MASTER AND SERVANT - THE RELATION - CONTRACT OF LIFE EMPLOYMENT-EVIDENCE-SUFFICIENCY. In an action for breach of a contract of lifetime employment, the trial court's finding that the plaintiff had not proved such a contract will be sustained, where his evidence amounted to no more than an assurance that he would have a steady job so long as conditions were mutually satisfactory and there was work for him to do.
 SAME - CONTRACT FOR OVERTIME - EVIDENCE - SUFFICIENCY. In an action for overtime wages, held that the weight of the evidence does not preponderate against the trial court's finding that the plaintiff was entitled to overtime (STEINERT, J., dissenting).
 APPEAL AND ERROR - REVIEW - FINDINGS. Where the testimony is in conflict, the supreme court will not disturb the findings of the trial court unless satisfied that the evidence preponderates against them.
 LIMITATION OF ACTIONS - ACCRUAL OF RIGHT OF ACTION - CONTRACTS OF EMPLOYMENT - SEVERABLE CONTRACTS. In an action
«1» Reported in 101 P. (2d) 316.
 See 62 A. L. R. 234; 18 R. C. L. 509 (6 Perm. Supp. 4460).
GENSMAN v. WEST COAST POWER CO. 405
Apr. 1940] opinion Per GERAGHTY, J.
for overtime wages covering a period of eleven years, where the total amount earned was payable every month, the trial court properly applied the three-year statute of limitations to all of plaintiff's demands existing more than three years prior to the commencement of the action.
Cross-appeals from a judgment of the superior court for Pacific county, O'Phelan, J., entered May 17, 1939, upon findings partially in favor of the plaintiff, in an action on contract, tried to the court. Affirmed.
Clifford & Campbell and Fred M. Bond, for appellant.
V. D. Bradeson and Welsh & Welsh, for respondent and cross-appellant.
GERAGHTY, J. -
This action was brought by the plaintiff to recover damages for breach of an oral agreement for continuous or life-time employment, alleged to have been made with him by the West Coast Power Company, defendant, and also to recover wages for overtime, alleged to be due under an oral agreement.
Certain preliminary facts may be taken as undisputed. The Ilwaco Light and Power Company installed an electric light plant at Ilwaco in 1921. The plaintiff was employed in its installation, and, after completion, continued as plant engineer for the company. He remained in this employment until his discharge by the defendant in November, 1937. Throughout the period of his employment, he worked under direction of Clyde A. Woodham, who was, first, president and, later, manager of the company, with authority to hire and discharge men regularly employed in the plant.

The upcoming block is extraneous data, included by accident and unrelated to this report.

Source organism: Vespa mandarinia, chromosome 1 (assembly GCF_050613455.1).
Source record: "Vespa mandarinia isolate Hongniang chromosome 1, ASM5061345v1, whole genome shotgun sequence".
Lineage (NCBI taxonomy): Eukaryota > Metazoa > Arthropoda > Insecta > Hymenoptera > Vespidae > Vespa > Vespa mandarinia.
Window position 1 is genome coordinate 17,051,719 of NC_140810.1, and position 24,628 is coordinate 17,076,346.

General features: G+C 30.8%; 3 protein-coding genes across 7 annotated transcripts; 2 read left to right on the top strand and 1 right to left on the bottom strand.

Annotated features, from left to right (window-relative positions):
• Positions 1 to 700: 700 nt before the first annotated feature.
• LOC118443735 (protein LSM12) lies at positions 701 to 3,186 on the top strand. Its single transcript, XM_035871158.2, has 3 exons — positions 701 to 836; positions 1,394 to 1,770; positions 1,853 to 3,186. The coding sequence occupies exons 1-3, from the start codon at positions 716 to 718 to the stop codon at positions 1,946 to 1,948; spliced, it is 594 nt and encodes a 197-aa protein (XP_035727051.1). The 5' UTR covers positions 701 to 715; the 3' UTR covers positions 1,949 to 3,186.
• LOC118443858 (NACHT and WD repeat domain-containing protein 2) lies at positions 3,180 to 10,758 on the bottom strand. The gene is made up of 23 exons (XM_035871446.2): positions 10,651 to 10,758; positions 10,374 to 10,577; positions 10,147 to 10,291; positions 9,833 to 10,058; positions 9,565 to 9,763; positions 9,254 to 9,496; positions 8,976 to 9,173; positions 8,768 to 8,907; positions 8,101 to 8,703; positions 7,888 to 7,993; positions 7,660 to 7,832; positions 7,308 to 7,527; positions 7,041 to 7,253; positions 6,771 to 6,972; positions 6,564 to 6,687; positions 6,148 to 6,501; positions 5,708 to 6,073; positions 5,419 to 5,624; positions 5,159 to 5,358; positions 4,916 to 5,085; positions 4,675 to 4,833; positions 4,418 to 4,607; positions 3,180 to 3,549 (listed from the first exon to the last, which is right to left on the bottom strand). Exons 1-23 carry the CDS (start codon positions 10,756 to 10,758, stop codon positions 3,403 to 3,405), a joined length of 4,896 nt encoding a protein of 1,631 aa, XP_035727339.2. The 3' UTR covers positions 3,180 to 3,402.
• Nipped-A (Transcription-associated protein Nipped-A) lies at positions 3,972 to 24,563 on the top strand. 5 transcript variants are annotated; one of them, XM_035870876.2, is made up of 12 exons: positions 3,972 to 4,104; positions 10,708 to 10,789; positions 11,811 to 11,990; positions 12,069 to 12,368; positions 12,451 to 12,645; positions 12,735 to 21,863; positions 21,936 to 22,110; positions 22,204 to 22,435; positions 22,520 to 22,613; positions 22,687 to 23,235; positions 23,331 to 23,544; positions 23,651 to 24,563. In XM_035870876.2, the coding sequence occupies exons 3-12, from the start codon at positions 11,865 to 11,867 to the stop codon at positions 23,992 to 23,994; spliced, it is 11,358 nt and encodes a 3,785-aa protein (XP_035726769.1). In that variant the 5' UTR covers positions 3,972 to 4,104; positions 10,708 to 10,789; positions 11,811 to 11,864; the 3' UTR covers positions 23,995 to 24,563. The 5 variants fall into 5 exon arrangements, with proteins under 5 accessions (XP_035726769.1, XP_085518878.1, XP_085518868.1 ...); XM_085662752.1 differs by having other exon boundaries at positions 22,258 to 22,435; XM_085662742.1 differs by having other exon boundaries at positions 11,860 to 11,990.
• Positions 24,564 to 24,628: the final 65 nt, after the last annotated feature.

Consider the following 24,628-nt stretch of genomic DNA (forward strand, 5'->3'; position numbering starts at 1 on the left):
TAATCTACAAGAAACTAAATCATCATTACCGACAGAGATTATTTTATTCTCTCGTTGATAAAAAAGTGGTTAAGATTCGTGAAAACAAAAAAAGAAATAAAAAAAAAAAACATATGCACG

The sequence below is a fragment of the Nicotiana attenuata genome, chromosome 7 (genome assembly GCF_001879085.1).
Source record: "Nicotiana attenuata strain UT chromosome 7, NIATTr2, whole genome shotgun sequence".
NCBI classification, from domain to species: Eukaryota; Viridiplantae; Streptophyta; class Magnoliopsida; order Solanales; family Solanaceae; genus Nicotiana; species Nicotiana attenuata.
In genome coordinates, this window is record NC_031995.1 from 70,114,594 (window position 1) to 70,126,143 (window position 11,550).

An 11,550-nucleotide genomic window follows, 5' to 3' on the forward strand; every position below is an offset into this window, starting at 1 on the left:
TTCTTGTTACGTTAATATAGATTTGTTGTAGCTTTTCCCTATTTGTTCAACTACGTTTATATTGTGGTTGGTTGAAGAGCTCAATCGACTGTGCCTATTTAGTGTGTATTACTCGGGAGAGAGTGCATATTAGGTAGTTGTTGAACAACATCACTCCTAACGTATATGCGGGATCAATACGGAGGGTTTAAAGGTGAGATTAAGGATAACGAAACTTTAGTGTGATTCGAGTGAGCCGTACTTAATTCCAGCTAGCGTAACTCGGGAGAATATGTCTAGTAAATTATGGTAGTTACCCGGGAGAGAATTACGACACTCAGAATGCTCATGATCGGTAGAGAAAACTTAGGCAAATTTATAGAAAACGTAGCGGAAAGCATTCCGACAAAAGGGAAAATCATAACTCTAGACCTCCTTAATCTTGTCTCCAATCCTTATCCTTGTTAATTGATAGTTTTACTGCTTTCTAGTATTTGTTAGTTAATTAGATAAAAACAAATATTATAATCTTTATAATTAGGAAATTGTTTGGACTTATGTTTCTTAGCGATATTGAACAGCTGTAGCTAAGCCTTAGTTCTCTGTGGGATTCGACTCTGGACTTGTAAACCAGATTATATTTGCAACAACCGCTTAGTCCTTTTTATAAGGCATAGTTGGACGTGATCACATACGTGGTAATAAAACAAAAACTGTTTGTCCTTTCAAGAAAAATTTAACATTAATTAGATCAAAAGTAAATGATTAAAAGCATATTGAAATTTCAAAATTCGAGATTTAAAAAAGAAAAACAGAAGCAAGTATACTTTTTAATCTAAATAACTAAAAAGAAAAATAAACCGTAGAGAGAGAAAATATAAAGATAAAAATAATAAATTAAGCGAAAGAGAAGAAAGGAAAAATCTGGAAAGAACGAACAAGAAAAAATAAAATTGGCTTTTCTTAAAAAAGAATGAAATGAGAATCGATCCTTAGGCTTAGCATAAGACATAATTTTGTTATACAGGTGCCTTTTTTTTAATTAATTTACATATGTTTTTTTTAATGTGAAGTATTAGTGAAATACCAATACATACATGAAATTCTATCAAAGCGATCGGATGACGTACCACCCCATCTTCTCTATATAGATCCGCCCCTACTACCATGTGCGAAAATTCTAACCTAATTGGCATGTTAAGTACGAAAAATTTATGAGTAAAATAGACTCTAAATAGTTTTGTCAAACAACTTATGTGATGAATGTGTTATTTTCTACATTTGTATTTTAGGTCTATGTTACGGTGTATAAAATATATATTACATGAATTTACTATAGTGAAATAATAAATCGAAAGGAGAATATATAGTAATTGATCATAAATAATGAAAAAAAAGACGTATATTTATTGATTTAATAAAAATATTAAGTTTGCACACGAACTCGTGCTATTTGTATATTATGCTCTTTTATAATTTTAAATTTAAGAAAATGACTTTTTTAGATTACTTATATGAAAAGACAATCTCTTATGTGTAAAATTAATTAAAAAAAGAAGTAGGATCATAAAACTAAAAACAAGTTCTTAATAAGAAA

At first, the plaintiff was assisted in the plant by two other men. He was paid $125 a month and the two men assisting him $100 or $110 a month each. In 1924, the plant force was reduced to two men, the plaintiff and his son. The plaintiff's salary was increased to $200 a month, and the son was paid $150, that is to
406 GENSMAN v. WEST COAST POWER CO.
Opinion Per GERAGHTY, J. [3 Wn. (2d)
say, the father and the son were paid approximately what had theretofore been paid to the three men. The plaintiff had authority to employ extra help when needed on special occasions. While Woodham was manager, M. V. Watson seems to have been an executive officer of the company, with some general authority over its operations.
In August, 1926, the Ilwaco plant was purchased by the Peoples West Coast Hydro-electric Corporation; the name of this corporation was later changed to the West Coast Power Company. Woodham and Watson continued with the new owner and had the same relation to its management as before the purchase. Watson died shortly after the institution of the present action and before the trial.
After the 1929 depression, the plaintiff's monthly salary was reduced to $170, in accordance with a general reduction of fifteen per cent made in the salaries and wages of the company's officers and employees; later, in 1933, his salary was increased to $180 and continued at this rate until his discharge. At the time of his discharge, his age was a little short of seventy-two years.
In the complaint, it is alleged that, after plaintiff had been engaged in unloading heavy machinery from barges on the Columbia river and installing it in the plant, he complained of the excessive hours of employment required of him and told his employer that, unless additional help was supplied, he would give up his job and quit. The supervising official of the company informed him that, if he would continue his services and do all that was asked of him and serve long hours at his labor and not quit his job, but continue in the West Coast Power Company's employment, that company would always take care of him and see that he would have "continued and perpetual